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Applied Clay Science

Liora Shaltiel-Harpaz
Tamir Kreimer
Nativ Dudai
Roy Kaspi
David Ben-Yakir
Giora Rytwo

Pest management is essential for cost-effective agriculture, however, due to the pests' ability to develop resistance to pesticides and the environmental and health considerations, there is a need for new and less hazardous alternatives. Certain essential oils that are regularly consumed by humans, are known to be lethal to specific pests and may serve as an alternative to traditional pesticides, even though their rapid volatility and potential phytotoxicity limit their direct use. Clays and organoclays were suggested as matrices for controlled-or slow-release of organic compounds, and thus might increase the pesticide efficiency and reduce the phytotoxicity of essential oils, by influencing their release. This study combined in vitro studies evaluating the rate of evaporation of rosemary (Rosmarinus officinalis) or lemongrass (Cymbopogon citratus) essential oils (ROEO and CCEO, respectively) from clay-based formulations, with in vivo experiments of essential oil-sepiolite insecticides on onion thrips (Thrips tabaci) while avoiding phytotoxicity damage to chives' (Allium schoenoprasum) crops. Fourier transform infrared spectroscopy (FTIR) and gravimetric kinetic measurements of the evaporation led to the conclusion that sepiolite increased the half-life evaporation period when compared to the raw essential oils or oils pre-adsorbed to other clays or even organoclays. Gas chromatography measurements showed that the interaction with the clay yielded differences in evaporation for the different components in the ROEO oil. Lethality tests of canola:essential oil combinations indicated that ROEO is effective at very low ratios, whereas CCEO activity required higher ratios. Plant tests showed that while the efficiency of CCEO formulation was not very significant, binding ROEO to sepiolite reduced its phytotoxicity yielding efficient pesticidal activity on thrips with less damage to chives' plants even one month after application.

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הספר "אוצר וולקני"
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תנאי שימוש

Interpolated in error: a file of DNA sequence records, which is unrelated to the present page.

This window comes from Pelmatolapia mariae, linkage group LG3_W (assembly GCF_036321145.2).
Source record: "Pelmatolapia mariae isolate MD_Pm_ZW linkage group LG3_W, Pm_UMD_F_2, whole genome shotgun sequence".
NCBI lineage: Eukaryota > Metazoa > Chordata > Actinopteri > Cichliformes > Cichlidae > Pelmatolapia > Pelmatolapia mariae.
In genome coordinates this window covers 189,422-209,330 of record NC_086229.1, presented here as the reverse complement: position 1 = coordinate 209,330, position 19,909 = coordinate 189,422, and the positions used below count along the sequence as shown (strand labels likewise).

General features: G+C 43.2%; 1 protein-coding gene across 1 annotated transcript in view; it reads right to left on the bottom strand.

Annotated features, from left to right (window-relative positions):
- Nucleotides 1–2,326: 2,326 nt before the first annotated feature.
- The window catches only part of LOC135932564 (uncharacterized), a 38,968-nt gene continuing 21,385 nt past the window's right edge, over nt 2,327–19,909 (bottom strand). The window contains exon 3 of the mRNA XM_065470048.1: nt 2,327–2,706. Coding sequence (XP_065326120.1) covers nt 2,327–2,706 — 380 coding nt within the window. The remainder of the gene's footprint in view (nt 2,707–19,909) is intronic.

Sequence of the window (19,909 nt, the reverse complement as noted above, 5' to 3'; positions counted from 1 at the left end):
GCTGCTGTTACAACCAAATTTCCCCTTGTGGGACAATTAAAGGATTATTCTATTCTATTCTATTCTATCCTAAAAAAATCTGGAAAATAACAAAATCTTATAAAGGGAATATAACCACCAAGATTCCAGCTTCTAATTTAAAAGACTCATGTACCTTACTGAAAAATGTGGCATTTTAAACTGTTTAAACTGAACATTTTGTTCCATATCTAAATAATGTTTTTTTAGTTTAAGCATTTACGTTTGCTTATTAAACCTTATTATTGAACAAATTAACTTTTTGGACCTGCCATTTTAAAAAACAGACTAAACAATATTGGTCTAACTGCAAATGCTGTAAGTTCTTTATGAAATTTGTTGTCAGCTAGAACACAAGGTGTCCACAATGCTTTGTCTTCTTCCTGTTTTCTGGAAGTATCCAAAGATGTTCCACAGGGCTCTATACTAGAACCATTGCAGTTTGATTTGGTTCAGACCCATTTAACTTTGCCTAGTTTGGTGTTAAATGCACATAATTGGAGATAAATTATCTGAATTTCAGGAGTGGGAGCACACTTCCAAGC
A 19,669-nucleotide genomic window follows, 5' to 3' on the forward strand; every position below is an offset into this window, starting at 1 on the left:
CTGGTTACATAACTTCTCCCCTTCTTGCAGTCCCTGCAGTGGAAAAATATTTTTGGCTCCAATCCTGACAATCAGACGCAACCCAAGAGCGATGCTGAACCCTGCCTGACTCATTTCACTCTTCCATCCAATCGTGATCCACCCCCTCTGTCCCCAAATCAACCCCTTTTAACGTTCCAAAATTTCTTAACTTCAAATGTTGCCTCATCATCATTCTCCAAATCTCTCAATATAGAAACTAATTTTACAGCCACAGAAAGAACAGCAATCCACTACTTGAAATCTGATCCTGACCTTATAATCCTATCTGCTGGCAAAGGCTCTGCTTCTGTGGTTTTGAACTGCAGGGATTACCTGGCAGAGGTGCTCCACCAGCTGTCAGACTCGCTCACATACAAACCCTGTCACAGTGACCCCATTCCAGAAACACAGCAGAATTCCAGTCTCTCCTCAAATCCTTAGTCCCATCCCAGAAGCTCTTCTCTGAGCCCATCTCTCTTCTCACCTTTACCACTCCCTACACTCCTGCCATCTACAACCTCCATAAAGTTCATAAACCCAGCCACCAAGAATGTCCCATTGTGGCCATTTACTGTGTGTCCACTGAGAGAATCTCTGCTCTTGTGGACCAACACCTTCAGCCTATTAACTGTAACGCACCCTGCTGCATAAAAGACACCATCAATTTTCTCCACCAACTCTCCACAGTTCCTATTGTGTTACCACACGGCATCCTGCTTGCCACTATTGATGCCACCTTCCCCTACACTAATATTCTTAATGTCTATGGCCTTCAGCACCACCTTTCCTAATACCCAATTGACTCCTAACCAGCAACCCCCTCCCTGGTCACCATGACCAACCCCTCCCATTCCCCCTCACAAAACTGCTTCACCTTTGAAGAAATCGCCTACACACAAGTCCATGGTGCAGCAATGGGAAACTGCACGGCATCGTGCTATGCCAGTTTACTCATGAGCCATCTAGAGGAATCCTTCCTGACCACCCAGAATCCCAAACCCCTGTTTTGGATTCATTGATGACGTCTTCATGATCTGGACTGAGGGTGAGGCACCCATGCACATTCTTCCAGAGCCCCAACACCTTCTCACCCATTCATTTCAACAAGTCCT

Sepiolite- rosemary oil combination as an environmentally oriented insecticide
234

Liora Shaltiel-Harpaz
Tamir Kreimer
Nativ Dudai
Roy Kaspi
David Ben-Yakir
Giora Rytwo

Sepiolite- rosemary oil combination as an environmentally oriented insecticide

Pest management is essential for cost-effective agriculture, however, due to the pests' ability to develop resistance to pesticides and the environmental and health considerations, there is a need for new and less hazardous alternatives. Certain essential oils that are regularly consumed by humans, are known to be lethal to specific pests and may serve as an alternative to traditional pesticides, even though their rapid volatility and potential phytotoxicity limit their direct use. Clays and organoclays were suggested as matrices for controlled-or slow-release of organic compounds, and thus might increase the pesticide efficiency and reduce the phytotoxicity of essential oils, by influencing their release. This study combined in vitro studies evaluating the rate of evaporation of rosemary (Rosmarinus officinalis) or lemongrass (Cymbopogon citratus) essential oils (ROEO and CCEO, respectively) from clay-based formulations, with in vivo experiments of essential oil-sepiolite insecticides on onion thrips (Thrips tabaci) while avoiding phytotoxicity damage to chives' (Allium schoenoprasum) crops. Fourier transform infrared spectroscopy (FTIR) and gravimetric kinetic measurements of the evaporation led to the conclusion that sepiolite increased the half-life evaporation period when compared to the raw essential oils or oils pre-adsorbed to other clays or even organoclays. Gas chromatography measurements showed that the interaction with the clay yielded differences in evaporation for the different components in the ROEO oil. Lethality tests of canola:essential oil combinations indicated that ROEO is effective at very low ratios, whereas CCEO activity required higher ratios. Plant tests showed that while the efficiency of CCEO formulation was not very significant, binding ROEO to sepiolite reduced its phytotoxicity yielding efficient pesticidal activity on thrips with less damage to chives' plants even one month after application.

Scientific Publication
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